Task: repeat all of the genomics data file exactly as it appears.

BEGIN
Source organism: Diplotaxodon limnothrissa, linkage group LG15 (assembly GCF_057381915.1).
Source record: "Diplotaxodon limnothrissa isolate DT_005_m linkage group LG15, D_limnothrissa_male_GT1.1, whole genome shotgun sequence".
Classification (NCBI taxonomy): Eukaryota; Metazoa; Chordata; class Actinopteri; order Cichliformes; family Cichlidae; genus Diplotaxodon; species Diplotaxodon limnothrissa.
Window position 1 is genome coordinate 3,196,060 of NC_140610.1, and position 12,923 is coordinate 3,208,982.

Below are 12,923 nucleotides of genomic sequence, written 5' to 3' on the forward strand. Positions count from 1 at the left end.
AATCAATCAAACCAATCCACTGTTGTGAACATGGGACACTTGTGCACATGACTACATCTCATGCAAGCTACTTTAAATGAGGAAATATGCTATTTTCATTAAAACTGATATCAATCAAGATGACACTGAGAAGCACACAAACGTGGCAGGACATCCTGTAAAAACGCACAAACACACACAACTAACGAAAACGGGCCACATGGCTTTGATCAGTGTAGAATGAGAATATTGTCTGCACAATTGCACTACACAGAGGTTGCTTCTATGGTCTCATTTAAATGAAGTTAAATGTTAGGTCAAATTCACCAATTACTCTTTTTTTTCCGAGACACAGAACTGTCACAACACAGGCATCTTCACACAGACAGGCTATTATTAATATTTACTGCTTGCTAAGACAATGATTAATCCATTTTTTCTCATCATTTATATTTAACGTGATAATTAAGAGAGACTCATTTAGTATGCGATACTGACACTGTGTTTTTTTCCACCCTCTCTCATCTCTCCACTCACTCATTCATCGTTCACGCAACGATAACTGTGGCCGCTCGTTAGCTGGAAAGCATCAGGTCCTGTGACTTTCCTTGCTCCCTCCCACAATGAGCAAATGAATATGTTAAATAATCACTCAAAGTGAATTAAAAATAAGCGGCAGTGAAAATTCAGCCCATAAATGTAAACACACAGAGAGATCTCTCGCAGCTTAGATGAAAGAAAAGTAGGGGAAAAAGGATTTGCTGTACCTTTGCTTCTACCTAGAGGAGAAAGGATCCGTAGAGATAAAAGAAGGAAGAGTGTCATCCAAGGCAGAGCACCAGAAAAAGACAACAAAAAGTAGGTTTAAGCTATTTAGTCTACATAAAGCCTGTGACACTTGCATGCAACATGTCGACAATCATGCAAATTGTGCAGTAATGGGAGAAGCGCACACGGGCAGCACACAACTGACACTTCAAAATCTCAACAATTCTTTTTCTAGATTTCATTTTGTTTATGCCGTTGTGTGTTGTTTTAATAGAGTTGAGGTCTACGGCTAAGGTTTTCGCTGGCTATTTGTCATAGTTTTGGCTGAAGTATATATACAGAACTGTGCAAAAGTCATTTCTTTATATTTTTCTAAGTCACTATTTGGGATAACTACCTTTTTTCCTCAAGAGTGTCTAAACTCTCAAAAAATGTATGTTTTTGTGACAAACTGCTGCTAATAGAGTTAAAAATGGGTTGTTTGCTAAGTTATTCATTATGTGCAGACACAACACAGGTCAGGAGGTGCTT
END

Source organism: Diplotaxodon limnothrissa, linkage group LG15 (assembly GCF_057381915.1).
Source record: "Diplotaxodon limnothrissa isolate DT_005_m linkage group LG15, D_limnothrissa_male_GT1.1, whole genome shotgun sequence".
Classification (NCBI taxonomy): Eukaryota; Metazoa; Chordata; class Actinopteri; order Cichliformes; family Cichlidae; genus Diplotaxodon; species Diplotaxodon limnothrissa.
Window position 1 is genome coordinate 3,196,060 of NC_140610.1, and position 12,923 is coordinate 3,208,982.

Below are 12,923 nucleotides of genomic sequence, written 5' to 3' on the forward strand. Positions count from 1 at the left end.
AATCAATCAAACCAATCCACTGTTGTGAACATGGGACACTTGTGCACATGACTACATCTCATGCAAGCTACTTTAAATGAGGAAATATGCTATTTTCATTAAAACTGATATCAATCAAGATGACACTGAGAAGCACACAAACGTGGCAGGACATCCTGTAAAAACGCACAAACACACACAACTAACGAAAACGGGCCACATGGCTTTGATCAGTGTAGAATGAGAATATTGTCTGCACAATTGCACTACACAGAGGTTGCTTCTATGGTCTCATTTAAATGAAGTTAAATGTTAGGTCAAATTCACCAATTACTCTTTTTTTTCCGAGACACAGAACTGTCACAACACAGGCATCTTCACACAGACAGGCTATTATTAATATTTACTGCTTGCTAAGACAATGATTAATCCATTTTTTCTCATCATTTATATTTAACGTGATAATTAAGAGAGACTCATTTAGTATGCGATACTGACACTGTGTTTTTTTCCACCCTCTCTCATCTCTCCACTCACTCATTCATCGTTCACGCAACGATAACTGTGGCCGCTCGTTAGCTGGAAAGCATCAGGTCCTGTGACTTTCCTTGCTCCCTCCCACAATGAGCAAATGAATATGTTAAATAATCACTCAAAGTGAATTAAAAATAAGCGGCAGTGAAAATTCAGCCCATAAATGTAAACACACAGAGAGATCTCTCGCAGCTTAGATGAAAGAAAAGTAGGGGAAAAAGGATTTGCTGTACCTTTGCTTCTACCTAGAGGAGAAAGGATCCGTAGAGATAAAAGAAGGAAGAGTGTCATCCAAGGCAGAGCACCAGAAAAAGACAACAAAAAGTAGGTTTAAGCTATTTAGTCTACATAAAGCCTGTGACACTTGCATGCAACATGTCGACAATCATGCAAATTGTGCAGTAATGGGAGAAGCGCACACGGGCAGCACACAACTGACACTTCAAAATCTCAACAATTCTTTTTCTAGATTTCATTTTGTTTATGCCGTTGTGTGTTGTTTTAATAGAGTTGAGGTCTACGGCTAAGGTTTTCGCTGGCTATTTGTCATAGTTTTGGCTGAAGTATATATACAGAACTGTGCAAAAGTCATTTCTTTATATTTTTCTAAGTCACTATTTGGGATAACTACCTTTTTTCCTCAAGAGTGTCTAAACTCTCAAAAAATGTATGTTTTTGTGACAAACTGCTGCTAATAGAGTTAAAAATGGGTTGTTTGCTAAGTTATTCATTATGTGCAGACACAACACAGGTCAGGAGGTGCTT